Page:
We have a serious UTI problem in Canada. Almost every female will experience one in their lifetime, and many of those will experience ongoing adverse effects due to the issues around diagnosing and treating UTIs.
In Alberta Health Services acute care facilities, over 4,500 patients are admitted every year with a UTI diagnosis. In 2019, there were more than 28,000 emergency room visits attributed to UTIs in Alberta; it is the fourth most common diagnosis for patients presenting in emergency rooms.
Doctors take several different approaches to diagnose UTIs in Canada, and the efficacy is questionable. Experts say the commonly used dipstick testing—where a plastic strip treated with chemicals is dipped into a urine sample, immediately indicating normal or abnormal levels—is at least 75 per cent inaccurate, and currently, no evidence-based consensus exists regarding the use of the commonplace microscopic exams—where a urine sample is looked at under a microscope.
Canada’s new guidelines for diagnosing and treating recurrent UTIs in women push to add urine culture testing to make a diagnosis. In this test, a urine sample is given several days to see if bacteria will grow in a lab setting and is then examined under a microscope. However, the accuracy of culture results leaves much to be desired.
One out of every five times the urine culture test reports a false negative. Research out of the United Kingdom has shown not only is this test unreliable but the false results can lead to a misdiagnosis and unnecessary treatments.
UTIs have the perfect symptom camouflage, its commonality and how it presents as a variety of other illnesses can make it difficult to see.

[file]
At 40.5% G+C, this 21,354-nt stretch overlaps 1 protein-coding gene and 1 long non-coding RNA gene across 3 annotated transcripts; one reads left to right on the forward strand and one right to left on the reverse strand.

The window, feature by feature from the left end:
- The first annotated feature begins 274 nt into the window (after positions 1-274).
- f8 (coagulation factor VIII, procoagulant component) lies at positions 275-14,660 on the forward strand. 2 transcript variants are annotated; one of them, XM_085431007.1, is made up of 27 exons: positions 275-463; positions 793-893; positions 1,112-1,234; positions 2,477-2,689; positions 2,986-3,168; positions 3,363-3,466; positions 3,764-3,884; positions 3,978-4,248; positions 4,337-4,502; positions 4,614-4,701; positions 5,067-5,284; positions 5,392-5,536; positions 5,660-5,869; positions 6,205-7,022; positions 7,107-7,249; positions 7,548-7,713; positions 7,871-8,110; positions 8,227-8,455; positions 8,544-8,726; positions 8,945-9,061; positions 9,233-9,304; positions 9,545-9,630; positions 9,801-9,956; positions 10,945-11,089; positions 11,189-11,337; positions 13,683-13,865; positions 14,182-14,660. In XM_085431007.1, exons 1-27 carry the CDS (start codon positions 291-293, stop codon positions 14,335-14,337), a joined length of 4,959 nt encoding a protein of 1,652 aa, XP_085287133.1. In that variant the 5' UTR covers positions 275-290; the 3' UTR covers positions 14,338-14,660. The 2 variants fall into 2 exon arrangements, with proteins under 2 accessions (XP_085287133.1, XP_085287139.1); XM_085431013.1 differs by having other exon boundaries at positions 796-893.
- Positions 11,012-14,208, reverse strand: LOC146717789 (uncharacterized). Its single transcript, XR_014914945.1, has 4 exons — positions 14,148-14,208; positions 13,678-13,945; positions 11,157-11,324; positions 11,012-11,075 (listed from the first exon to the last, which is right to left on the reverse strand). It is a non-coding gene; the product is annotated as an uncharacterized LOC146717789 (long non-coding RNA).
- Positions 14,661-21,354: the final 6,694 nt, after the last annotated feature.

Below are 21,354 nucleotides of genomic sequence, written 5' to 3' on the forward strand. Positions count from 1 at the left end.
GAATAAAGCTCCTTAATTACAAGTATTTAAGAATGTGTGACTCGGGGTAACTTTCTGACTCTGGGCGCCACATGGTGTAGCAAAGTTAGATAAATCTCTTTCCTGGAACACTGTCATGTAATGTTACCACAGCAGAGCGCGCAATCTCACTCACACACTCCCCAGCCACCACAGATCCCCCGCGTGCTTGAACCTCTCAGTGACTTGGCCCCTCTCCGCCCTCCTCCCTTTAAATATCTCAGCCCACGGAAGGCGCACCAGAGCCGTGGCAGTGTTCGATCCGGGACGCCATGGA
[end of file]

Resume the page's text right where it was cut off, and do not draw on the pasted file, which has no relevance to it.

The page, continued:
Another issue with recurring UTIs is how antibiotics are used to treat them.
The guidelines suggest for recurrent, acute UTI that antibiotics should be administered for as few days as possible to avoid resistance, but long enough to kill the bacteria.
Part of the problem is patients going on and off antibiotics; this can lead to the bacteria building up a resistance to the medication over time, eventually making it ineffective.
A treatment used in the United Kingdom for patients with chronic UTIs involves the long-term use of antibiotics.
The symptoms varie as much as the diagnosis and treatment. From the cliche burning sensation to running to the bathroom up to 30 times per hour. It could mean an emergency trip to the hospital or a lifetime of isolation.
The recurrent, uncomplicated urinary tract infection is extremely common in Canada. Somewhere around eight to 10 per cent of women will have rUTIs. It’s also the most common use of antibiotics for Canadian women. But antibiotics cause a lot of damage, not only to the individual but also to society, through the creation of resistant organisms, said Dr. Nickel.